Tuesday, September 18, 2007

Manivannan, Mysore's man of the hour

With Mysore municipal commissioner Manivannan P joining Praja-Mysore, we can count on a spurt in the ‘hits’, and hopefully, action-oriented input on the fledging community site. I have had the benefit of a look-in on the communication between Mr Shastri, representing the Praja admin, and Mr Manivannan. Was struck by his observation that a ‘city grows as much as its citizens are ready for it; and it can grow only when it takes its citizens along with it’.

Found it so apt, in the context of what I experienced during a recent visit to New Delhi. Going there after 11 years proved to be a trip of re-discovery, not just of the place but also its people, even those I thought I knew. What with its flyovers and the Metro it is evident that Delhi aspires to become world class city. The question Mr manivannan’s growth mantra raises is: Are Delhi people ready for it? Aspiration needs to be backed up with a change in people’s mindset as world class citizens. A mindset-aspiration gap is an issue that needs to be addressed in Mysore as well. And the hope is Praja input/interaction would create necessary awareness conducive to the much needed change in the public mindset.

The second part of M-mantra – a city grows when it takes its citizens along – calls for an enlightened leadership. In Delhi I noticed the one thing people are uniformly proud of is the Metro rail; and the much talked about man in this context is Mr E Sreedharan.

Needless to add, the name that springs to mind when we talk of Mysore administration is Mr Manivannan P. Googling Manivannan I found the Hubli-Dharwad municipal corporation under Mr. M’s regime as commissioner had the distinction of being the only civic body in Karnataka to have secured ISO certification. A California blogger Nagesh Tavarageri, reproducing Shyam Sundar Vattam’s article in Deccan Herald. posts:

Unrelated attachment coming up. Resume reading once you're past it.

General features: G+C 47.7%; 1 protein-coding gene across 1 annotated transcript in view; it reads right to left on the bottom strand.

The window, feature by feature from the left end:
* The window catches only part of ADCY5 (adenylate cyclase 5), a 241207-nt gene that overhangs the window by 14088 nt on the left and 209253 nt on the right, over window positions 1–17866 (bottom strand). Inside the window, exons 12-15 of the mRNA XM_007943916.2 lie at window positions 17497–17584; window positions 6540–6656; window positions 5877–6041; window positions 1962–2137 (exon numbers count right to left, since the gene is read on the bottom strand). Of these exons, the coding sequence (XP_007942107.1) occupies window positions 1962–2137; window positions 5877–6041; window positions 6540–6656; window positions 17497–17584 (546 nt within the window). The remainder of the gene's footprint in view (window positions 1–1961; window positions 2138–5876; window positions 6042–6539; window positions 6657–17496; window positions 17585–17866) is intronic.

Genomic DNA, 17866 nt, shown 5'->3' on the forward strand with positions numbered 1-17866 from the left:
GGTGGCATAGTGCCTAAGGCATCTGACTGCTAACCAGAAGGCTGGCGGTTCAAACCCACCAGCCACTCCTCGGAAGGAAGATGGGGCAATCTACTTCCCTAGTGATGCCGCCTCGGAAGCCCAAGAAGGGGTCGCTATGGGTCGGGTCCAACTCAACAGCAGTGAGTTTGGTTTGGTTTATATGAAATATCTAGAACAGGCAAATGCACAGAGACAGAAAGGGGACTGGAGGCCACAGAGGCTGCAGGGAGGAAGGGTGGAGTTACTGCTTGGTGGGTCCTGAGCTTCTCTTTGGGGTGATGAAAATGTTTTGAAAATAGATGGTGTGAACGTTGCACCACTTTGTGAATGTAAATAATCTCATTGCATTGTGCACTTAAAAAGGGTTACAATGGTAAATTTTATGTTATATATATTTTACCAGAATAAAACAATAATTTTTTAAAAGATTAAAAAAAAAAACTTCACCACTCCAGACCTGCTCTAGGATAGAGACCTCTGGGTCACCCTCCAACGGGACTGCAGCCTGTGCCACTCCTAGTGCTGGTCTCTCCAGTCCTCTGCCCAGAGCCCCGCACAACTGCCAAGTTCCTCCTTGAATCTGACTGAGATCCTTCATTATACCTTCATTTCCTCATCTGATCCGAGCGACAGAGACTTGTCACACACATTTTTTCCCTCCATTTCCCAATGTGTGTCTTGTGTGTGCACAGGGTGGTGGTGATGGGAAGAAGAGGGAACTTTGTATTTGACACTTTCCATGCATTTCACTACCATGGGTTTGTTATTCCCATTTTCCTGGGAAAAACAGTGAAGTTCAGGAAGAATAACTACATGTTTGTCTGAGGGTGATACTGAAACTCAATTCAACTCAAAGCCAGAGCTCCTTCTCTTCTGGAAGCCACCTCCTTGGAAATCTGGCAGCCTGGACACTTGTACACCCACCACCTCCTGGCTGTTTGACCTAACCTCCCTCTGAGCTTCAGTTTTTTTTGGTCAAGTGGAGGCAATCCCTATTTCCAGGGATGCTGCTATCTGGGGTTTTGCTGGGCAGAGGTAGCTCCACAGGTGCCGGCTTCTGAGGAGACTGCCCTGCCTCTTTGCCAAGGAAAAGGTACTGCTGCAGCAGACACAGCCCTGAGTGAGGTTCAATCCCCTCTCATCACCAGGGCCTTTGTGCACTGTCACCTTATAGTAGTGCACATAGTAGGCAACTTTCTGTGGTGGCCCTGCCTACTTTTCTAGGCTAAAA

"It took nearly two years to overhaul ‘junk administration’ and make it numero uno in the State. Hard work, dedication and commitment among all sections of the administrative agency has paid rich dividends in the form of ISO-9001;2000 certification from TUV, a German agency."

To quote Mr Manivannan’s mail to Mr Shastri,

"a city government that isn’t responsive loses relevance. But in a democracy public institutions can’t be overlooked, and hence they become fetters in the path of development."

Expressing personal views on the basis of his administrative experience, Mr M says,

"an intelligent citizen is one who understands that the chains can’t be removed, but the need is to increase the speed of the government machinery."

As I see it, Manivannan is the best thing that has happened to Mysore in a long time. Whether it was by design or administrative convenience we now have an administrator with a proven track record. And he is open to ideas, public views and opinion. ‘Informed’ and ‘concerned’ citizens, on their part, would do well to give Mr M a chance. Confrontational activism that defined the NGO-administration relations so far won’t go.

Cross-posted from Praja-Mysore